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Which regions of brain are active when we read a story?

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Posted December 19, 2014

The series of the vastly famous “Harry Potter” fantasy books was the inspiration for scientists to start the first study of brain mapping which is important to identify which parts of the brain are responsible for sub-processes controlling the parsing of sentences, determining the meaning of words and understanding relationships between characters.

The study revealed specific patterns of brain activity that corresponded to certain words, specific grammatical elements and even particular characters in the story. (Credit: Carnegie Mellon University Marchine Learning Department)

The study revealed specific patterns of brain activity that corresponded to certain words, specific grammatical elements and even particular characters in the story. (Credit: Carnegie Mellon University Marchine Learning Department)

The purpose and goal of brain mapping is to advance the understanding of the relationship between structure and function in the human brain. Neuroscientists seek to gain knowledge of the physical processes that underlie human sensation, attention awareness and cognition.

Understanding of stories and processing of words and sentences have long been the main topics of studies across diverse fields of research including computer science, cognitive science, literature, philosophy and linguistics. This new study is a unique because it explains the role of the multiple brain regions that are activated in response to reading.

In order to map the brain, the neuroscientists from Carnegie Mellon University, Machine Learning Department used an integrated computational model of reading that incorporates various subprocesses simultaneously discovering their fMRI (functional magnetic resonance imaging) signatures. fMRI is a technique for measuring and mapping brain activity; it helps to understand how the healthy brain works, besides, is being used in many studies to identify how that normal function is disrupted in disease. This model predicts the fMRI activity associated with reading arbitrary text passages, well enough to distinguish which of two story segments is being read with 74% accuracy.

During the study, researchers asked 9 native English speakers (5 females and 4 males) aged 18-40 years old to read chapter 9 of “Harry Potter and the Sorcerer‘s Stone”. All the subjects had to read using Rapid Serial Visual Presentation (RSVP) technique: the words of the chapter were presented one by one in the center of the screen, the 5000 word chapter was presented over 45 minutes. This procedure showed how a diverse set of information contributes to the neural activity and combined diverse neural encodings into a single prediction of brain-wide fMRI activity over time.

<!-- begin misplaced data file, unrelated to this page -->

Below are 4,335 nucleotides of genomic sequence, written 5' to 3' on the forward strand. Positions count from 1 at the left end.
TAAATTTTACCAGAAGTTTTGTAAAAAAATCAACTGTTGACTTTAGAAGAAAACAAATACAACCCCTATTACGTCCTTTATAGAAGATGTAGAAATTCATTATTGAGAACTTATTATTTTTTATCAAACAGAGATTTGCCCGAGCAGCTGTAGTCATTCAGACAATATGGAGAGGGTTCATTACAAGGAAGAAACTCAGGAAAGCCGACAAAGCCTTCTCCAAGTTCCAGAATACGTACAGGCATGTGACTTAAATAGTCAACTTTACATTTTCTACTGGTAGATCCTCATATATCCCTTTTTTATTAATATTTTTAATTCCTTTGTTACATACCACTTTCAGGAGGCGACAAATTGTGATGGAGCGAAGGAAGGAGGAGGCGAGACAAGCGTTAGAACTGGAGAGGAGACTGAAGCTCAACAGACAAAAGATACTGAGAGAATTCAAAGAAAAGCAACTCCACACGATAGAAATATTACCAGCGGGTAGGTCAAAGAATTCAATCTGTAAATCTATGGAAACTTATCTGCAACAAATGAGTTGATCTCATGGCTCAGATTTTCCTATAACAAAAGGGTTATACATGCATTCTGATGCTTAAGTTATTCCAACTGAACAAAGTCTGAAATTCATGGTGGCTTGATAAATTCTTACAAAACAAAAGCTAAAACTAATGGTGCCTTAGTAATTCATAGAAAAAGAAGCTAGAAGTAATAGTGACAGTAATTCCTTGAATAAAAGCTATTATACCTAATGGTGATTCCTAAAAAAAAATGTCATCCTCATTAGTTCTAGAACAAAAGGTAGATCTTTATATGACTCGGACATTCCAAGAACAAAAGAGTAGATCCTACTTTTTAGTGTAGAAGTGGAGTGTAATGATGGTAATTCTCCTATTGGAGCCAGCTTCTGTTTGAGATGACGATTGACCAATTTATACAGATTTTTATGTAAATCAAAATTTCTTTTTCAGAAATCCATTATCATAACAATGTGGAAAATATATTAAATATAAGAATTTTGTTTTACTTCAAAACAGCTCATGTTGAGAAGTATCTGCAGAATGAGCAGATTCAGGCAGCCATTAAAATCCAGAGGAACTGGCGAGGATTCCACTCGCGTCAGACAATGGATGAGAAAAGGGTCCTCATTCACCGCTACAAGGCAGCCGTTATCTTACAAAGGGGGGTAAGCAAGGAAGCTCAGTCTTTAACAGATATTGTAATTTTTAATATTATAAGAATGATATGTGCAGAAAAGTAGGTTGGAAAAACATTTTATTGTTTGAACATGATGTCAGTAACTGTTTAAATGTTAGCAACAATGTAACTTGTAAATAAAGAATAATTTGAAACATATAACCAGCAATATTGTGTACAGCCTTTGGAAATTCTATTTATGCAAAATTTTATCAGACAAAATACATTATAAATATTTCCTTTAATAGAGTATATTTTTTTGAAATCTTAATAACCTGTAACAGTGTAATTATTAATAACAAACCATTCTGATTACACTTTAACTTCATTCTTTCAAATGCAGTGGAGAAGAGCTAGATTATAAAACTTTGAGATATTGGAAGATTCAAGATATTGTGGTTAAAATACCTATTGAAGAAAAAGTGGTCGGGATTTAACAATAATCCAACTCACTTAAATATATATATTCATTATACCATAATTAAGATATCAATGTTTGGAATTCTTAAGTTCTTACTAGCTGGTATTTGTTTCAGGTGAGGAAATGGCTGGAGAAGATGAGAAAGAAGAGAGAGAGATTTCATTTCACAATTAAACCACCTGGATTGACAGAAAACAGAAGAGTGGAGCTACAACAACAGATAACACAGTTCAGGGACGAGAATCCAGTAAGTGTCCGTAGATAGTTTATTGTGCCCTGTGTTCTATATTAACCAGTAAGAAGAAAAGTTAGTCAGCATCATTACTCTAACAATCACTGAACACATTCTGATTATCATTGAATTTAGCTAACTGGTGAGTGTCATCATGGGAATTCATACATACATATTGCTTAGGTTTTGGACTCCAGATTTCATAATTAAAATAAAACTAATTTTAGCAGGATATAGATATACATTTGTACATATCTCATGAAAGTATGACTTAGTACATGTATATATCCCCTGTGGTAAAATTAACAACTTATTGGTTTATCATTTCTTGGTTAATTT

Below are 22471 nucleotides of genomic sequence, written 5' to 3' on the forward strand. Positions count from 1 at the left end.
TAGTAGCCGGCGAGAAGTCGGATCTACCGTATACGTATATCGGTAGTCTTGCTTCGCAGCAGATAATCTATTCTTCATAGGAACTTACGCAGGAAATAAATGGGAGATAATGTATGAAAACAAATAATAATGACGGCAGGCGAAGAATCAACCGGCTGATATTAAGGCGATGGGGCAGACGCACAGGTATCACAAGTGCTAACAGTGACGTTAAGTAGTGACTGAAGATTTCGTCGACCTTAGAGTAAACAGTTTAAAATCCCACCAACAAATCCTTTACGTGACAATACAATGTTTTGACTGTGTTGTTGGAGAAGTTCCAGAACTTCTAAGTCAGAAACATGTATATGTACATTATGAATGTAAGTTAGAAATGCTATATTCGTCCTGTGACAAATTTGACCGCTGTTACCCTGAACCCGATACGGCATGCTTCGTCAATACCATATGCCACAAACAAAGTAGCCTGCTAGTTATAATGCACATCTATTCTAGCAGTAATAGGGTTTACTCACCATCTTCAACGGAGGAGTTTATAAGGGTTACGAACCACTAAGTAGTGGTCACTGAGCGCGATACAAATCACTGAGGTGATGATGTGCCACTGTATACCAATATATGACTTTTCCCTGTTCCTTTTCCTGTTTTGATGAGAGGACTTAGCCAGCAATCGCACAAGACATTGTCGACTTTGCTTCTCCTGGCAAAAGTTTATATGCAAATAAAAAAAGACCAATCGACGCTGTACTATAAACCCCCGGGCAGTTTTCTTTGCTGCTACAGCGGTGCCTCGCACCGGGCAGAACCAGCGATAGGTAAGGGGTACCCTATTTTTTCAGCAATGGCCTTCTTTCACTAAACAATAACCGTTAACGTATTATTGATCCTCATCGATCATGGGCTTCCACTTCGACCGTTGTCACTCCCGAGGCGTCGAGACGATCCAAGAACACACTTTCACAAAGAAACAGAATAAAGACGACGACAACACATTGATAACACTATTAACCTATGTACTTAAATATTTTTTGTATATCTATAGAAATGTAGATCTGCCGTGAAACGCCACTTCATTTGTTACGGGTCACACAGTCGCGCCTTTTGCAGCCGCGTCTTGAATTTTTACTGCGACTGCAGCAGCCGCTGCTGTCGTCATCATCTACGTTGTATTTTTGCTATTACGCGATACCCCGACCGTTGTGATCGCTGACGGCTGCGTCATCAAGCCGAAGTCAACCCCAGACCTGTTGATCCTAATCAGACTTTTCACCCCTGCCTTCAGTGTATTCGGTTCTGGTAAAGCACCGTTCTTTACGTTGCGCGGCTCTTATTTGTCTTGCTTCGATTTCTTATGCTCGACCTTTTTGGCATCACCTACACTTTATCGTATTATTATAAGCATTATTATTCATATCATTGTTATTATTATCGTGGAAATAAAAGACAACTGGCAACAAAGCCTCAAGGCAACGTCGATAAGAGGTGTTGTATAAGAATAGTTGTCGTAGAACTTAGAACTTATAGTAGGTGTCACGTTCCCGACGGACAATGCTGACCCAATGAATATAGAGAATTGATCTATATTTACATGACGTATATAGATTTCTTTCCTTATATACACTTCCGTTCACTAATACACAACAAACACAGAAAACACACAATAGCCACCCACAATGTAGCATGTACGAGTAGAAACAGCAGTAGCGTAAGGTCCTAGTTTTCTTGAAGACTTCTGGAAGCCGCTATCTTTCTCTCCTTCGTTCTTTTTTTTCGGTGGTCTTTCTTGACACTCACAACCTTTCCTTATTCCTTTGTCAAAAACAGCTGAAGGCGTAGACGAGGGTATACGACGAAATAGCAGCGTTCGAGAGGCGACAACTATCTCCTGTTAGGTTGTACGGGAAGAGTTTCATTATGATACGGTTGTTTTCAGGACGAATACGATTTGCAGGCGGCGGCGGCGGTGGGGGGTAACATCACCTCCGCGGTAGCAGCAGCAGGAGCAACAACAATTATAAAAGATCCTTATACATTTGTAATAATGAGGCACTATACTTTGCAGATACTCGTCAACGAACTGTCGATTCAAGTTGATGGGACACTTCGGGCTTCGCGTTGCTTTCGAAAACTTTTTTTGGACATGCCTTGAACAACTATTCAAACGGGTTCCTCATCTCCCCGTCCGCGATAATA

Researchers found a variety of brain regions that encode different information related to story characters. Physical motions of story characters were represented in the posterior temporal cortex/angular gyrus, a region implicated in the perception of biological motion. Processing the motions of the characters also modulated the activity of a region in the superior temporal sulcus, as well as in the left inferior frontal gyrus. The identities of various story characters were expressed in the right posterior superior/middle temporal region, and dialogs among story characters were found to modulate different brain regions – the bilateral temporal and inferior frontal cortices, and language regions. Interestingly, reading character dialogs indicated activity in the right temporo-pariental junction – mind region.

The results of the study suggested that the occipital cortex is responsible for word length, language structure and syntax. Besides, researchers found that the right temporo-pariental cortex is also responsible and important for sentence length and complexity. These brain regions were also modulated by the various syntactic features as well as by the presence of dialog. The authors of study found that all these brain regions are affected by language stimulus, syntax and semantics information as well.

Previous studies analyzed fMRI from human subjects watching a series of short videos where a large set of objects was shown annotated with semantic features; these features were mapped to brain locations, but the study didn‘t include any language stimuli. This study is the first which provided a generative, predictive model of the fMRI neural activity associated with language processing involved in comprehending written stories. This unique study can be used to create single subject maps that may potentially be used to measure reading comprehension and diagnose reading disorders.

The authors of the study say that their findings could be applied in order to improve surgical interventions and their design, as well as in the treatment of psychological and psychiatric disorders.

Sources: plosone.org, Science Dailycmu.eduphys.orgfmri.ucsd.edu

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